Wednesday, July 03, 2019

Flange wars: material misrepresentations aren't enough without causation

Boltex Manufacturing Co. v. Ulma Piping USA Corp., No. 17-CV-1400, 2019 WL 2723253 (S.D. Tex. Jun. 28, 2019)

More flanges! Boltex alleged that defendants misrepresented that they “normalized” their flanges. Normalization is a heat treatment process that makes steel more durable; it’s more expensive than not normalizing the flanges, and Boltex charges more for normalized than non-normalized flanges. ASTM has a published set of standards and specifications applicable to carbon steel flanges to ensure uniformity in the industry; some consumers only buy industry standard-normalized flanges. “[C]ustomers cannot simply look at a flange to determine whether it has been normalized,” but must rely on sellers.

Defendants allegedly misrepresent the normalization-status of their flanges “in the catalogs, brochures, price lists and websites of third-party distributors of Ulma flanges,” “in the MTRs [mill test reports, described as a “birth certificate” for a flange] that accompany each flange,” and by stamping A105N on each flange where N stands for normalized and A105 represents the relevant ASTM standard.

Ignoring Justice Scalia’s instruction not to call the issue in Lexmark “prudential standing,” the court found that plaintiffs did have standing for purposes of avoiding summary judgment. Article III: There was deposition testimony that “Ulma’s purported misrepresentations directly affect the market in which the Plaintiffs participate and that customers compare Ulma and Boltex prices,” and that had Ulma not advertised their flanges as normalized, “a portion of [the market] definitely would have come to Boltex.” They also provided a damages model as evidence of their purported losses.

Lanham Act “prudential” standing: Defendants argued that because Boltex is a domestic manufacturer and Ulma is a foreign manufacturer, the two companies weren’t competitors because customers usually choose either a foreign or domestic brand of flange and stick to it. Plaintiffs’ evidence was otherwise, creating a genuine fact issue. As competitors, they’d be within the Lanham Act zone of interests. There was also evidence supporting proximate cause; losing sales to a product of supposedly equivalent quality sold at a lower price is a classic Lanham Act harm story.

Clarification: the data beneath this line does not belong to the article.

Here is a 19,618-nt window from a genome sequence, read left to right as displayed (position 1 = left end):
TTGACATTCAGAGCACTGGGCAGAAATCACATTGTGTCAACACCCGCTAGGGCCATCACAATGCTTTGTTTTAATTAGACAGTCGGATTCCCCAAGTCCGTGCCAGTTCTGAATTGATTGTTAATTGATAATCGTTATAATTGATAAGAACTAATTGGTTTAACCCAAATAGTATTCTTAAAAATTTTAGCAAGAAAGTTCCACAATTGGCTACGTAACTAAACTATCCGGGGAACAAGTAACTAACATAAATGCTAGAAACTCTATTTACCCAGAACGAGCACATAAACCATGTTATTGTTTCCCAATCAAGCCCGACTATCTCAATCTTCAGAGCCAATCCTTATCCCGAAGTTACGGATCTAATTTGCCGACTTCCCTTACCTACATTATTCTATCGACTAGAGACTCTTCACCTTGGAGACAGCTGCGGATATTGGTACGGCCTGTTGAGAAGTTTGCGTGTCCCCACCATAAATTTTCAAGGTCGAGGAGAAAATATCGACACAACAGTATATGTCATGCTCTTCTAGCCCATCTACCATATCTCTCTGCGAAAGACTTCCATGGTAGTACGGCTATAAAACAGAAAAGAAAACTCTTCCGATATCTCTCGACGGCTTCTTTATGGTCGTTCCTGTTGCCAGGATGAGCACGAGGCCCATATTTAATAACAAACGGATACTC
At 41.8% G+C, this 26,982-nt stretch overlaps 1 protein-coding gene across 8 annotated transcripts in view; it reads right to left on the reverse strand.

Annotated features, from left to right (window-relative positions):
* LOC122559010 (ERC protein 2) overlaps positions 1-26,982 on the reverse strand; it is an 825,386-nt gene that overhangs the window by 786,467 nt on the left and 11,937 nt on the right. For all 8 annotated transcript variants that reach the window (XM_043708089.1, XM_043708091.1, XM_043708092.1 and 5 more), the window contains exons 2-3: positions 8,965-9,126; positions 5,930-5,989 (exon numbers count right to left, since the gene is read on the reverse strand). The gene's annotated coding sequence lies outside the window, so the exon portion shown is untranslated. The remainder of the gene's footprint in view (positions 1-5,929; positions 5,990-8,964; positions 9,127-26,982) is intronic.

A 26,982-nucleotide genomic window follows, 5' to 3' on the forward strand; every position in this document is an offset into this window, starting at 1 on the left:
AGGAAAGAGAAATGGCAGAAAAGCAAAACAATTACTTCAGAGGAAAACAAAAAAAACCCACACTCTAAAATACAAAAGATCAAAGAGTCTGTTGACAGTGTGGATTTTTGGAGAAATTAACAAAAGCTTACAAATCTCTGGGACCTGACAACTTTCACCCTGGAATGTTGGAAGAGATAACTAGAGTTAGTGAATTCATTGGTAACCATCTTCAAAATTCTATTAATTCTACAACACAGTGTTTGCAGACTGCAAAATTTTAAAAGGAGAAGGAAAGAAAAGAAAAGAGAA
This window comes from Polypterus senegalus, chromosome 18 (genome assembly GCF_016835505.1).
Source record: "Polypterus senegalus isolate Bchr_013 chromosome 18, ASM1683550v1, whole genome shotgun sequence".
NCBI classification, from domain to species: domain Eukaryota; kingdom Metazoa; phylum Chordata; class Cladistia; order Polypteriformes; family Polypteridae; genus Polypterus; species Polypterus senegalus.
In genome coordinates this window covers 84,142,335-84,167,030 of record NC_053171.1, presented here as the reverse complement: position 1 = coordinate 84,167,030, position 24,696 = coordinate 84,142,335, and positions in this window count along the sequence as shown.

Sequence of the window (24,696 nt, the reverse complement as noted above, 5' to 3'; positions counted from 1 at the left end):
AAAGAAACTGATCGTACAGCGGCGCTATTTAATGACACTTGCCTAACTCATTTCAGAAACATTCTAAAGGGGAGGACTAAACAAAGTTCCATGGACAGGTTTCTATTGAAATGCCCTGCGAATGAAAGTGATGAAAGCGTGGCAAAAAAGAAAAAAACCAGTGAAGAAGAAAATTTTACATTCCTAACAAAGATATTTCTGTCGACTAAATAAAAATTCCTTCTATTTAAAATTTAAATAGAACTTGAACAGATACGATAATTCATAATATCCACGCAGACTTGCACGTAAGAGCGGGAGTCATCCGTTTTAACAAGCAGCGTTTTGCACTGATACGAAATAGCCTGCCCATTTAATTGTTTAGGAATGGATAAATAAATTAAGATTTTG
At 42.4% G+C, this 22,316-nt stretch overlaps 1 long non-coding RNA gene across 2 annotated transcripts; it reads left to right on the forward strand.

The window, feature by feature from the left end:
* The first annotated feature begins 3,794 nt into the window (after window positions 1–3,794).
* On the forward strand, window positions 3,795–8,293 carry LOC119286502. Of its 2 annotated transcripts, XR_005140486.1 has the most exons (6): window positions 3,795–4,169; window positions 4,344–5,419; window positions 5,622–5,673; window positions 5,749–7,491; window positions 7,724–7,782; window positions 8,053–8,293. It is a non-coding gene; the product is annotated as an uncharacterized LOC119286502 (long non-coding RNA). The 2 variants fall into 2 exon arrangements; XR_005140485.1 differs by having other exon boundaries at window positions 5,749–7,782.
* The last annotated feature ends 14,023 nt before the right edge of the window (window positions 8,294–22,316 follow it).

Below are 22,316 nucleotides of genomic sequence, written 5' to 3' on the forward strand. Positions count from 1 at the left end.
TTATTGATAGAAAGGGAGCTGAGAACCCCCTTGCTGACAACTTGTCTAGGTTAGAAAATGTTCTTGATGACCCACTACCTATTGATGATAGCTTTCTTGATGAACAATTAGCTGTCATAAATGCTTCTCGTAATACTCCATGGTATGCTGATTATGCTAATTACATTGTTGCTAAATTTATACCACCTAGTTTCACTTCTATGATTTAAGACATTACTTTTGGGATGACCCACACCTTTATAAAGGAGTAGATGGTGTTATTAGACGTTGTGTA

For similar reasons, there was a genuine issue of material fact on falsity. Defendants argued that their flanges were “normalized” via either the ASTM approved method or their own “proprietary method,” but whether that method counted as normalization was disputed, including by testimony from defendants’ own representatives. Defendants also argued that representations that appear on third-party websites or in third-party catalogs constitute commercial speech that couldn’t be attributed to them. However, there was evidence, including the inscriptions on flanges, that at a minimum supported a claim of contributory false advertising.

Defendants argued that the inscriptions on flanges and statements in MTRs weren’t commercial advertising or promotion because they were only provided to a customer after purchase. However, “the stamping and inclusion of MTRs confirm the assumption that consumers make when purchasing the flanges, namely that the flanges are of the quality and specifications that they purport to be.” There was evidence that “customers depend on the MTRs as an accurate reflection of what they purchased,” and that an MTR is a “birth certificate for a flange.”